October 26, 2021 at 10:33 pm

    I would totally agree the m5 as mentioned would be easy to learn cost affective replacement for the m4 since your just buying the upper in 6.5grendel don’t see any negatives in this proposal wish things were as easy as pie as this would be

  2. IAC.

    October 27, 2021 at 7:47 am

    The Direct Gas system on the AR-style rifle isn’t as jam sensitive to being dirty, as you allude to.
    A daily wipe off of the bolt & chamber, and bore snaking the barrel is not difficult.
    A possible alternative to the 6.5 Grendel, is a 6x45mm round, i.e expanding the current round to 6mm, and loading with a 90 grain bullet.
    Nothing on the current rifle needs changing, except swapping the 5.56 barrel to 6mm, and selling off the 5.56s.

  3. Adam

    October 27, 2021 at 11:58 am

    Bolt life is a weakness of the 6.5 Grendel. It won’t ever be a service round in the AR15 platform.

  4. Kas

    October 27, 2021 at 12:42 pm

    The problem with staying with the m4 platform is that there is an inherent limit to a cartridge’s performance based on case volume, and there is only so much you can increase that performance without increasing the size of the action.

    Without increasing case volume, you generally have tradeoffs such as increasing armor penetration at the cost of lethality or increasing terminal performance at the cost of velocity and trajectory. With improvements in ammunition we’ve hit the upper limit in performance of the 5.56 round and no other round for the AR action, 6.5 grendel included, can offer enough of an improvement without a tradeoff in other areas to be worth the cost of a switch away from the current platform.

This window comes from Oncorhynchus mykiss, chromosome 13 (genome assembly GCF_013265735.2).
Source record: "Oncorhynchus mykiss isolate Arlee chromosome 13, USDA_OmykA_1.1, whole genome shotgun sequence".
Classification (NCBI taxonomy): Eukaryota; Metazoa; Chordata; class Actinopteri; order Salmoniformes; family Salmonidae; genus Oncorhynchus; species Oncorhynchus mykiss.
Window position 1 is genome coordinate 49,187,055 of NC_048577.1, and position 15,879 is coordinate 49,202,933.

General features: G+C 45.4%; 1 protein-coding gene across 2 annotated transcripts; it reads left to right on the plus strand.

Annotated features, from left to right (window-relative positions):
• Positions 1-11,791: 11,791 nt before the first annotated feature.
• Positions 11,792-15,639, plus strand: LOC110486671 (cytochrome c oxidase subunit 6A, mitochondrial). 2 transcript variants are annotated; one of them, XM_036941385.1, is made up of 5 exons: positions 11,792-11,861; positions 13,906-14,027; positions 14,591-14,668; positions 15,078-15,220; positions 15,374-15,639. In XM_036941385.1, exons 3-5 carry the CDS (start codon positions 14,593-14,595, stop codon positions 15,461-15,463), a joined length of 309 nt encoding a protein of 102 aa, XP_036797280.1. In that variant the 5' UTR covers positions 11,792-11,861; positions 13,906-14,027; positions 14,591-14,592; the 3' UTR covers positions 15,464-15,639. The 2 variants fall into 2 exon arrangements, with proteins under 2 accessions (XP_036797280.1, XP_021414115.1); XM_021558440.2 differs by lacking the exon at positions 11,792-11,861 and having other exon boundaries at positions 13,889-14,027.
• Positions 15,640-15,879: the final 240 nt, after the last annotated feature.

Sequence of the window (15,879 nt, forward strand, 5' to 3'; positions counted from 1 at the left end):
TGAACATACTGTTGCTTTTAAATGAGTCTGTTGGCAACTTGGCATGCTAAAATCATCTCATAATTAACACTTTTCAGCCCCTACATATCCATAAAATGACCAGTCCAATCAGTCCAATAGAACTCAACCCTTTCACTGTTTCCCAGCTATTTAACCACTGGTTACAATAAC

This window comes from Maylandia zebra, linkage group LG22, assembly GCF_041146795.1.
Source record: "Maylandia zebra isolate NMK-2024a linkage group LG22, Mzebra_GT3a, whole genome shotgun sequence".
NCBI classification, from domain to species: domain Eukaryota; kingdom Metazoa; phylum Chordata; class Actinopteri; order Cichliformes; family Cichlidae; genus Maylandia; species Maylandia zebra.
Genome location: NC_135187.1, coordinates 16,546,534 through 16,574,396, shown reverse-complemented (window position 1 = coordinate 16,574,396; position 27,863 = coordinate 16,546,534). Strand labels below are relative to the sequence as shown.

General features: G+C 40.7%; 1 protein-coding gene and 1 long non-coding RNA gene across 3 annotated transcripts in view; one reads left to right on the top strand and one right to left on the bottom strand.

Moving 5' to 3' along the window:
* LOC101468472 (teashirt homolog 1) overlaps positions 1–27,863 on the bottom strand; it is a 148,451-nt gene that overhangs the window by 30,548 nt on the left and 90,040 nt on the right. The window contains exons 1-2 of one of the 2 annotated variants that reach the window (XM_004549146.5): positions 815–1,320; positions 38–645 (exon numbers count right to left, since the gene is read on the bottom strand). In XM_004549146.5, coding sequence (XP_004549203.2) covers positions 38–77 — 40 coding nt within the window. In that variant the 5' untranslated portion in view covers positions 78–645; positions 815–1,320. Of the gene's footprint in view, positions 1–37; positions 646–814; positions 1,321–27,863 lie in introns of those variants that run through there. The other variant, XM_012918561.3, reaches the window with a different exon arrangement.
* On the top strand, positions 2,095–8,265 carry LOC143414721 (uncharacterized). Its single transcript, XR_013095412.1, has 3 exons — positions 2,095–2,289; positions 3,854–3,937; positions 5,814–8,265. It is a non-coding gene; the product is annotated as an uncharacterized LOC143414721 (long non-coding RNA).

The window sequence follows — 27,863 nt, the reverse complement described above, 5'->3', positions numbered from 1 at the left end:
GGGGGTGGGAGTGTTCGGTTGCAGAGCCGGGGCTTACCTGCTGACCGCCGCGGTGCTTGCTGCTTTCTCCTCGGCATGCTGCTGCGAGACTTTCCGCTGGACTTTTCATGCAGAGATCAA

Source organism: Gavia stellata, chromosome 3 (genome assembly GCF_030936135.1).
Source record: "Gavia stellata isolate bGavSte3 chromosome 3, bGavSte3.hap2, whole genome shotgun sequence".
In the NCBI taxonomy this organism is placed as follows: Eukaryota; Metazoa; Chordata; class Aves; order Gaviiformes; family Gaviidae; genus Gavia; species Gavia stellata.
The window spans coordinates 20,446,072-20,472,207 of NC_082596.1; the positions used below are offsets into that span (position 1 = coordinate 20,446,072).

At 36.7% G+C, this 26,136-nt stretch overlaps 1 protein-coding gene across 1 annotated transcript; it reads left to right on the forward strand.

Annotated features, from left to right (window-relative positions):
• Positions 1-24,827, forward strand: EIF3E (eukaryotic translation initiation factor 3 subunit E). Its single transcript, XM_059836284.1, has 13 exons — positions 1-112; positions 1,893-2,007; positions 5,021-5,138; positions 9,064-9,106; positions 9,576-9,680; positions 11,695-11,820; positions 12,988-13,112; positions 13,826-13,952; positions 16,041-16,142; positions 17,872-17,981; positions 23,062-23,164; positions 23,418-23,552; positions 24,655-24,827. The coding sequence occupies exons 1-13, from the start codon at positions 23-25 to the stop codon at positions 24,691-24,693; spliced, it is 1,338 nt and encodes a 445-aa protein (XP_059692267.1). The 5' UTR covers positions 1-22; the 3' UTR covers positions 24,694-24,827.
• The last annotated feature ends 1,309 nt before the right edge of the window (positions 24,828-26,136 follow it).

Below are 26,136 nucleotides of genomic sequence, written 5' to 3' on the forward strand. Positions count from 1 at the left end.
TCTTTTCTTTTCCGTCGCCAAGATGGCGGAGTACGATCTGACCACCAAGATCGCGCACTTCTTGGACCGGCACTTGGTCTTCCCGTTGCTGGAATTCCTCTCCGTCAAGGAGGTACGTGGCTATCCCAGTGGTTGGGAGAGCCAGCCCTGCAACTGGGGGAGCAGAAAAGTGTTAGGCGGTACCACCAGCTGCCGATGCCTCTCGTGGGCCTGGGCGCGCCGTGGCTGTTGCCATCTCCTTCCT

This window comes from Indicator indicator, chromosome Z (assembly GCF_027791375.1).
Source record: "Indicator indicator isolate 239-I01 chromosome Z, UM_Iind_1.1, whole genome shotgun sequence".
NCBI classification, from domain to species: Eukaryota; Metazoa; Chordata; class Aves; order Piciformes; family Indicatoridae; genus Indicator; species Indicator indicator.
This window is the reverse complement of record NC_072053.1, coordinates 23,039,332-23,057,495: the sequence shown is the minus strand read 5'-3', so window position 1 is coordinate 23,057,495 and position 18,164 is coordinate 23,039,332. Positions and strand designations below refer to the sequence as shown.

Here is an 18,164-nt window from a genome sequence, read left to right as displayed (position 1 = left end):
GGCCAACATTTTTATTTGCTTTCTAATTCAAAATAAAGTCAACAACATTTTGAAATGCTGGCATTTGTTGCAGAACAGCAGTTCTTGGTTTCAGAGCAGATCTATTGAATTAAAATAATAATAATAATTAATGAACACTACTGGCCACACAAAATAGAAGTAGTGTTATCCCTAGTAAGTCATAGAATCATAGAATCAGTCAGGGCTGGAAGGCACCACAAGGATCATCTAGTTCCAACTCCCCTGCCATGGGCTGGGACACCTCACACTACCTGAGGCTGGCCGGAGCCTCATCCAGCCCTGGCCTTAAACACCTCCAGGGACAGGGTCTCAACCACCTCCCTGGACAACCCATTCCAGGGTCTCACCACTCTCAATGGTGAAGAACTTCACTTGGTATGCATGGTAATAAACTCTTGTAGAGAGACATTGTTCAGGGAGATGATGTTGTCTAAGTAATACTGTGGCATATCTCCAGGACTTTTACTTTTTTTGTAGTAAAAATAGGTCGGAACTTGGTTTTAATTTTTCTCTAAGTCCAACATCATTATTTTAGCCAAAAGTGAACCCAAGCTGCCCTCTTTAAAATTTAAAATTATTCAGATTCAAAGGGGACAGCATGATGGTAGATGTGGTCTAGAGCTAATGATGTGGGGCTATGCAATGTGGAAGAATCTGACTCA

The reason the NGSW program exists is because the m4 and m16 platforms have proven ineffective at penetrating body armor at long range. By 500 yards, 6.5 grendel has lost enough energy that it’s approaching handgun levels of potency, and is no more capable of piercing body armor than 5.56.

    In order to deal with near-peer forces equipped with body armor, as well as insurgent forces with the same, we need a round with a larger case volume, and a correspondingly bigger action. 6.5 Grendel as well as 6.8 SPC were already considered by the military years ago and found to be an insufficient upgrade to be worth it.

  5. William Harkins

    October 28, 2021 at 12:02 am

    IAC. Is 100% correct about fouling and needing to be cleaned more often. All weapons need at least regular field maintenance and for some reason this incorrect rumor about the 16/4 needing cleaning more often then most other weapoms in st completely true. It’s a myth thats been perpetuated since before the M16A1 finally changed to a bolt with chrome lining and bolt carrier with chrome lining. Actually at first the entire BCG was completely chromed and that fixed the fouling and jamming problems.
    Also saying the M855 defeats present body armor because kf the steel rod in also false. Kt will defeat level 3A pistol rated body armotpr but level 3 and 4 will stop the M855. Actually the vietnam are 55gr M193 is the round that will defeat current level 3 ballistic plates.

    Im also confused. About 3 months ago I read a article in Military Times saying they were going with the 6.8 SPC round. Was that incorrect reporting or was there a recent change to the Grendel?

  6. Dick

    October 28, 2021 at 12:53 am

    This is so inaccurate. It’s gonna be chambered in 6.8 replacing the 5.56 round. It will NOT have rails at the 3,9, & 6 o clock positions. Telescoping carting IS a casing it is not caseless. Do more research whole.